McIntosh has gone as far as to ban the word “sustainability” on his farm, saying that we’ve gone past the point of being able to sustain anything: “Regeneration is what is required.””

“We have no choice but to heal the earth and, at the same time, feed ourselves with nutrient-dense food.”

Fatima Moosa |
Andile Mcoyi

Andile Mcoyi


“Andile Mcoyi runs an agribusiness that encourages people to be an active part of sustainable food production. Her love and passion for farming led to her starting a small, self-sustaining garden, and her harvest was so amazing that she took pictures of her produce and posted them on her WhatsApp status. In no time, people were asking to order her spinach, green peppers and onions.

After realising the great potential in farming and after identifying a gap in the market for women in the industry, Mcoyi decided to start farming full time, focusing on producing a variety of seedlings and growing different vegetables.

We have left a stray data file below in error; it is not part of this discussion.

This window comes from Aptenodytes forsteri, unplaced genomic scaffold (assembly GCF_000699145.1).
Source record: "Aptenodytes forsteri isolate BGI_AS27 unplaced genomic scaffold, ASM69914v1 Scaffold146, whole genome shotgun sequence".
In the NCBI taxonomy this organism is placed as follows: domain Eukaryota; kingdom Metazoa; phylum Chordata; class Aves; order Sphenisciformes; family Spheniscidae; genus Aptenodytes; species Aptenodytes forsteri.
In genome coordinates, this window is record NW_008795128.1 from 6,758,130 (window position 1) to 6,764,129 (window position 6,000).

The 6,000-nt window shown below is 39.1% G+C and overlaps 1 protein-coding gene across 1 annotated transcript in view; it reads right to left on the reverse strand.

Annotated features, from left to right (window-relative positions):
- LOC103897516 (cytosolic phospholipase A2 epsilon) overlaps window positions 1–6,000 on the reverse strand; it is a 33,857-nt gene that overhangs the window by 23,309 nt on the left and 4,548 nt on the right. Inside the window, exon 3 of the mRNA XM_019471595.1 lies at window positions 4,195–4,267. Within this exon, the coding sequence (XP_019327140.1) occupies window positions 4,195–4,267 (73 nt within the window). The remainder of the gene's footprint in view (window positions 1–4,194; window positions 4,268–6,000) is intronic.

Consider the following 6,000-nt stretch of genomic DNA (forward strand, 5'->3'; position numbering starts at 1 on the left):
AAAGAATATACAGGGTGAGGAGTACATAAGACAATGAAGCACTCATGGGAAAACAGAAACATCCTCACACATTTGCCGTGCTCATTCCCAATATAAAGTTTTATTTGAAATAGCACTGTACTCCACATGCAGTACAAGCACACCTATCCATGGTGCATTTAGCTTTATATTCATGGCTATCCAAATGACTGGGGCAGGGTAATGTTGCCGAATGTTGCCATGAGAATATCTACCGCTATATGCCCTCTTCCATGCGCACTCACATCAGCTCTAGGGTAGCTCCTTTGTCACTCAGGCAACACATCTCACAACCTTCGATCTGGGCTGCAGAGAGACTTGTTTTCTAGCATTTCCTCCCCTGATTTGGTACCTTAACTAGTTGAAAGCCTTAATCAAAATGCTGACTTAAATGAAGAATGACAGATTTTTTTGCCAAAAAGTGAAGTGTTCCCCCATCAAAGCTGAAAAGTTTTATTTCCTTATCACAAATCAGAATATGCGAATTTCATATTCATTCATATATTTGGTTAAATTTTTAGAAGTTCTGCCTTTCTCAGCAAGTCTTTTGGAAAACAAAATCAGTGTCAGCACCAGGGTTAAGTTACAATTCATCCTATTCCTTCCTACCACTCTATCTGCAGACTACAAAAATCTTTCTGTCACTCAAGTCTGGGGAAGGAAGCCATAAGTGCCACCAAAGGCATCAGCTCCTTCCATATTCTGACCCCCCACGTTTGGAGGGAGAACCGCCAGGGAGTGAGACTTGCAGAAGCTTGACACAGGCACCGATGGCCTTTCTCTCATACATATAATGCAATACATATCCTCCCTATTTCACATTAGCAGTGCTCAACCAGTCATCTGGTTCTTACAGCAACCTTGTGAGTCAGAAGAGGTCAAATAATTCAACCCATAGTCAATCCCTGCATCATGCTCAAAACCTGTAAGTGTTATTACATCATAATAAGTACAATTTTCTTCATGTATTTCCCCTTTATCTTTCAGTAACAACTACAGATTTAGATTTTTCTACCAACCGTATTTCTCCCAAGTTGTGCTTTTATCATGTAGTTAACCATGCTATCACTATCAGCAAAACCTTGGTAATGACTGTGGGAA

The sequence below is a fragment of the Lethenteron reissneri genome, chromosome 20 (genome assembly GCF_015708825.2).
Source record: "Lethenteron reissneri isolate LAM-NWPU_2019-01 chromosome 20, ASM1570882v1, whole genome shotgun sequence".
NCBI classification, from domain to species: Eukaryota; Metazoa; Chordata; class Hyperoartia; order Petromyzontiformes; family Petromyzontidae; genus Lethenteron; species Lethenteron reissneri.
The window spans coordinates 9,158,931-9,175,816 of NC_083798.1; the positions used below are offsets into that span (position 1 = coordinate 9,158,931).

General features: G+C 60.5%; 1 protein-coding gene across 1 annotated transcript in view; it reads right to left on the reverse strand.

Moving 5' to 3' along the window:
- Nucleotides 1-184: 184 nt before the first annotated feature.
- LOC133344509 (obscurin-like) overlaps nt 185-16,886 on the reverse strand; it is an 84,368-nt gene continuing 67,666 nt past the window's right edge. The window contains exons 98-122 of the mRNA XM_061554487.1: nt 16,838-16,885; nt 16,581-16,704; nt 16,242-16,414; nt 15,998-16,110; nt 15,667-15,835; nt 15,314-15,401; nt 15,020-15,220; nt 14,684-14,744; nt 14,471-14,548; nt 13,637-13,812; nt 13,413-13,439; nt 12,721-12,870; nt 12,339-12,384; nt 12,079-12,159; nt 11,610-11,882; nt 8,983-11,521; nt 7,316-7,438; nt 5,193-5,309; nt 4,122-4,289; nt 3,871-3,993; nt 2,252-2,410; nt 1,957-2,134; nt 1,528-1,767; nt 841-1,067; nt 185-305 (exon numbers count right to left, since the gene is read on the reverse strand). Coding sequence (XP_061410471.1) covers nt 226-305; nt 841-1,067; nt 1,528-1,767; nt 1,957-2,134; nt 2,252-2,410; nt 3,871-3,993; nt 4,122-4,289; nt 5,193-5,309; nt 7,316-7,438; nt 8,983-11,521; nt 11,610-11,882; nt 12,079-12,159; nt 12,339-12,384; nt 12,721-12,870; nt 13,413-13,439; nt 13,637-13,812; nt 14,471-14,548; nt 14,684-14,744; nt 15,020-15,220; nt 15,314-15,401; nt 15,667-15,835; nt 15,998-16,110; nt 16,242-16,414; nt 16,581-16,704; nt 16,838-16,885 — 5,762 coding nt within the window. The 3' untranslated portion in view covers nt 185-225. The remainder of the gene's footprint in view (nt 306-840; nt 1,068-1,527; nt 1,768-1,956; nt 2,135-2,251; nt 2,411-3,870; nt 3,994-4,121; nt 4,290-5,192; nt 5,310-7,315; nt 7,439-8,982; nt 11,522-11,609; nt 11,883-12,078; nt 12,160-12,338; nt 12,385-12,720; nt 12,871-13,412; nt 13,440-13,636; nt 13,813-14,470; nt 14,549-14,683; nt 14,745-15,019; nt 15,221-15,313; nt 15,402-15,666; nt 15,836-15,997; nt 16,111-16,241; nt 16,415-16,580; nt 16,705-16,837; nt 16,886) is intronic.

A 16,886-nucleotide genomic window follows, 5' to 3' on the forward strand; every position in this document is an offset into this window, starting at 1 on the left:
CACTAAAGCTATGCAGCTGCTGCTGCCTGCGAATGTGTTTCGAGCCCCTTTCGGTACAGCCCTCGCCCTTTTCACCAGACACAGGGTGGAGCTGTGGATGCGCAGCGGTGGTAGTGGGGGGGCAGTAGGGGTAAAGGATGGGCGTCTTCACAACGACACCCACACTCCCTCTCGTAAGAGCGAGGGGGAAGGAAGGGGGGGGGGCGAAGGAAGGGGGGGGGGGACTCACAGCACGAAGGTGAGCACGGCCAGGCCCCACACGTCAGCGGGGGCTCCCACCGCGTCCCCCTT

The Umthombo Farming Project offers packaged fruits, vegetables and poultry in a service called NutriBox, which delivers fresh goods to your door. Mcoyi caters to a wide range of customers, and encourages them to be healthy and sustainable in their consumption.

“I refer to food as medicine. It’s very important that we eat healthy and nutritious food, and grow our own produce — each household should have a garden,” she says.”

“I refer to food as medicine. It’s very important that we eat healthy and nutritious food and grow our own produce — each household should have a garden!”